Foreign investors raise Nigerian investments by 74% - THE NATION
•Domestic investors sustain rally
Foreign portfolio investors have increased their participation in the Nigerian stock market by almost three-quarters as steady corporate earnings and improving foreign exchange (forex) Liquidity continued to sustain rally by Nigerian equities.
Latest trading data on foreign portfolio investments (FPI) in the Nigerian market at the weekend showed remarkable increase in foreign transactions, strengthening the overall market to sustain a two-month rally.
Total foreign transactions in the Nigerian equities market jumped by 74.2 per cent in October 2021 with inflows and outflows almost at par; a significant recovery from a long-running deficit of inflows to outflows.
The renewed foreign appetite for Nigerian equities further spurred domestic investors’ participation, pushing the overall market transactions up by 80.3 per cent from N118.15 billion in September 2021 to N213.07 billion in October 2021, the highest in seven months.
Total FPIs stood at N42.42 billion in October 2021 as against N24.35 billion in September 2021, the highest foreign turnover since February 2021. Total transactions by domestic investors also increased by 81.9 per cent from N93.80 billion in September 2021 to N170.65 billion in October 2021, the highest since March 2021.
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A break-down of foreign transactions showed that the FPI deficit narrowed considerably with foreign inflows of N20.91 billion and outflows of N21.51 billion in October 2021 as against N11.93 billion and N12.42 billion respectively in September 2021. Institutional investors continued to drive domestic transactions with the proportion of institutional investors’ dealings rising from N62.04 billion to N112.31 billion. Retail investors’ transactions increased from N31.76 billion to N58.34 billion.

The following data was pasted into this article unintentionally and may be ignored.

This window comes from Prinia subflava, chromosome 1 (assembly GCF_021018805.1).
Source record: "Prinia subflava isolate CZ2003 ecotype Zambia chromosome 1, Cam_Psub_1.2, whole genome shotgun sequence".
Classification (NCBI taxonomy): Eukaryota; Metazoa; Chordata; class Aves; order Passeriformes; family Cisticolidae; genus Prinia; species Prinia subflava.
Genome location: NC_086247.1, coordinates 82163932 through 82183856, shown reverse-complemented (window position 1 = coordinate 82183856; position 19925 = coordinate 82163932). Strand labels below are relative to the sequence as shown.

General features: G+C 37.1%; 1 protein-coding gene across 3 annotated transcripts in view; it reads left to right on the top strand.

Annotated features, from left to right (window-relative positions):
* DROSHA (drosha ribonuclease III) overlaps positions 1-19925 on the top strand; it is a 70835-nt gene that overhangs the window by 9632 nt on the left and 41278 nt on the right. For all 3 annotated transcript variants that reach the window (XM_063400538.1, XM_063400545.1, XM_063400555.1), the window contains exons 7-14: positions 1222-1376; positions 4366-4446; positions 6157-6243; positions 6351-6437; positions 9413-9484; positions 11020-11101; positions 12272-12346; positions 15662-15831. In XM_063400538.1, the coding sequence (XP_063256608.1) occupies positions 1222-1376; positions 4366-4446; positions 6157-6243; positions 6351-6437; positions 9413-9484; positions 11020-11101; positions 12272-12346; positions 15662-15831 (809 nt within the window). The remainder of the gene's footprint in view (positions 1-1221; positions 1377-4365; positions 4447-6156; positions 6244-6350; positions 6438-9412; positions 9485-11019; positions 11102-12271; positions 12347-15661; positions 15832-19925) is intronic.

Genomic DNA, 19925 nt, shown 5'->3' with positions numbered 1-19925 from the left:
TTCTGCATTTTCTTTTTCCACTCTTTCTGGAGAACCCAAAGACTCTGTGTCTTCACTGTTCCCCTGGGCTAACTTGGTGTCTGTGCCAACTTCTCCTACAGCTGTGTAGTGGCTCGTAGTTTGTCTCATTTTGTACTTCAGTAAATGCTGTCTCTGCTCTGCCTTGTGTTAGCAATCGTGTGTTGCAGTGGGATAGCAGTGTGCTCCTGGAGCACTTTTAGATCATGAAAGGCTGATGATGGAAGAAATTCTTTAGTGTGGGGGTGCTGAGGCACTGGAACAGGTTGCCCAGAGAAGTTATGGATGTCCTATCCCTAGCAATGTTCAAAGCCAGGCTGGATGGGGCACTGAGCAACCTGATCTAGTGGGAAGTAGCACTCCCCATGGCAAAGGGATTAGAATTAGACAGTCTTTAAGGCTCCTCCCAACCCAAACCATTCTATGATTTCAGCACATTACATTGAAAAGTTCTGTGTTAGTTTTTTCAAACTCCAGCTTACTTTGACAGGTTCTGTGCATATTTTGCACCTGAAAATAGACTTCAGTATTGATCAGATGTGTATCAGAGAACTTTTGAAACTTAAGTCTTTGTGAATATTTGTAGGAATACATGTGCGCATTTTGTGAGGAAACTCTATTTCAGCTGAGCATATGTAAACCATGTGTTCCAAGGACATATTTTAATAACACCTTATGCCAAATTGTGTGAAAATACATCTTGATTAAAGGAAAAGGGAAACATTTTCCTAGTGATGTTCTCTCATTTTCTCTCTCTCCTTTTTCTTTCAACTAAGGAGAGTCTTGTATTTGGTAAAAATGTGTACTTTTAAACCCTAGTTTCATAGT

However, FPIs and total market transations continued to lag behind on a year-to-date basis. A 10-month analysis showed that total FPIs in 2021 so far stood at N329.62 billion compared with N591.97 billion recorded in comparable period of 2020.
Foreign outflows outpaced inflows at N173.02 billion and N156.30 billion in 2021, compared with N391.98 billion and N200.59 billion in 2020. Increased domestic transactions meanwhile closed the foreign gap as domestic transactions rose from 10-month turnover of N989.12 billion in October 2020 to N1.215 trillion by October 2021. With these, total transactions stood at N1.54 trillion by October 2021 as against N1.58 trillion by October 2020.
Most analysts attributed the recovery at the Nigerian market to the third-quarter corporate earnings reports,which showed steady improvements in the performance of major corporates as well as the relative improvement in forex liquidity, a major concern for foreign investors.
Analysts remain optimistic about the outlook for the Nigerian market, with most projecting a positive return for the second consecutive year.